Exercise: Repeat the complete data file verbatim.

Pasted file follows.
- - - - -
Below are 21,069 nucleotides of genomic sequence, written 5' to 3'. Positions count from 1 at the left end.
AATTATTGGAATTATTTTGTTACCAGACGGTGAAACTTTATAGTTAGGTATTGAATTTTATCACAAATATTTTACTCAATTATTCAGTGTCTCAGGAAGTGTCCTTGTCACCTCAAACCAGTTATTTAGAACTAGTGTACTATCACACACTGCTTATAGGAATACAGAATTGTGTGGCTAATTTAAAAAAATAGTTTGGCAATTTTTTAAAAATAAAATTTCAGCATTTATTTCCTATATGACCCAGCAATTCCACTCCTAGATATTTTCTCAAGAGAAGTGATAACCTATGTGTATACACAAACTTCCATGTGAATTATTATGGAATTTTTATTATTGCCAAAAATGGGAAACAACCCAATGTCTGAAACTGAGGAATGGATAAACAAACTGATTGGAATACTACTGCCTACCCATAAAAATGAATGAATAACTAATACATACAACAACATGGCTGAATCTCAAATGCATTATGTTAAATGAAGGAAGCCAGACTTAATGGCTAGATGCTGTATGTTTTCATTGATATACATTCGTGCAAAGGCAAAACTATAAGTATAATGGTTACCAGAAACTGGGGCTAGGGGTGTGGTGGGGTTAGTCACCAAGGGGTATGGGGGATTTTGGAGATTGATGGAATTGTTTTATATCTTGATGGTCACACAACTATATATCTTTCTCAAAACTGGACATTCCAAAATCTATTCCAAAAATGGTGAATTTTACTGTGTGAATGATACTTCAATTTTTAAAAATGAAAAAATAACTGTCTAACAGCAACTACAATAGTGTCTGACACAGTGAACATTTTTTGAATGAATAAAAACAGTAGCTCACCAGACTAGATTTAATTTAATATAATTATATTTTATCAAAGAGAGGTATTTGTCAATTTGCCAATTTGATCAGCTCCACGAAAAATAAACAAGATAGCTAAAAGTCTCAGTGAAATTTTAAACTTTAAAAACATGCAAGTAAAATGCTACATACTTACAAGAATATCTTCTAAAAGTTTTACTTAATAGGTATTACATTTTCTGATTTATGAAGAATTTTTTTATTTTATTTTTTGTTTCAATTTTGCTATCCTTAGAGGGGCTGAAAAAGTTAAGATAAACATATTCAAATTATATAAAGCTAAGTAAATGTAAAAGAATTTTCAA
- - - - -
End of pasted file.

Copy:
Below are 21,069 nucleotides of genomic sequence, written 5' to 3'. Positions count from 1 at the left end.
AATTATTGGAATTATTTTGTTACCAGACGGTGAAACTTTATAGTTAGGTATTGAATTTTATCACAAATATTTTACTCAATTATTCAGTGTCTCAGGAAGTGTCCTTGTCACCTCAAACCAGTTATTTAGAACTAGTGTACTATCACACACTGCTTATAGGAATACAGAATTGTGTGGCTAATTTAAAAAAATAGTTTGGCAATTTTTTAAAAATAAAATTTCAGCATTTATTTCCTATATGACCCAGCAATTCCACTCCTAGATATTTTCTCAAGAGAAGTGATAACCTATGTGTATACACAAACTTCCATGTGAATTATTATGGAATTTTTATTATTGCCAAAAATGGGAAACAACCCAATGTCTGAAACTGAGGAATGGATAAACAAACTGATTGGAATACTACTGCCTACCCATAAAAATGAATGAATAACTAATACATACAACAACATGGCTGAATCTCAAATGCATTATGTTAAATGAAGGAAGCCAGACTTAATGGCTAGATGCTGTATGTTTTCATTGATATACATTCGTGCAAAGGCAAAACTATAAGTATAATGGTTACCAGAAACTGGGGCTAGGGGTGTGGTGGGGTTAGTCACCAAGGGGTATGGGGGATTTTGGAGATTGATGGAATTGTTTTATATCTTGATGGTCACACAACTATATATCTTTCTCAAAACTGGACATTCCAAAATCTATTCCAAAAATGGTGAATTTTACTGTGTGAATGATACTTCAATTTTTAAAAATGAAAAAATAACTGTCTAACAGCAACTACAATAGTGTCTGACACAGTGAACATTTTTTGAATGAATAAAAACAGTAGCTCACCAGACTAGATTTAATTTAATATAATTATATTTTATCAAAGAGAGGTATTTGTCAATTTGCCAATTTGATCAGCTCCACGAAAAATAAACAAGATAGCTAAAAGTCTCAGTGAAATTTTAAACTTTAAAAACATGCAAGTAAAATGCTACATACTTACAAGAATATCTTCTAAAAGTTTTACTTAATAGGTATTACATTTTCTGATTTATGAAGAATTTTTTTATTTTATTTTTTGTTTCAATTTTGCTATCCTTAGAGGGGCTGAAAAAGTTAAGATAAACATATTCAAATTATATAAAGCTAAGTAAATGTAAAAGAATTTTCAA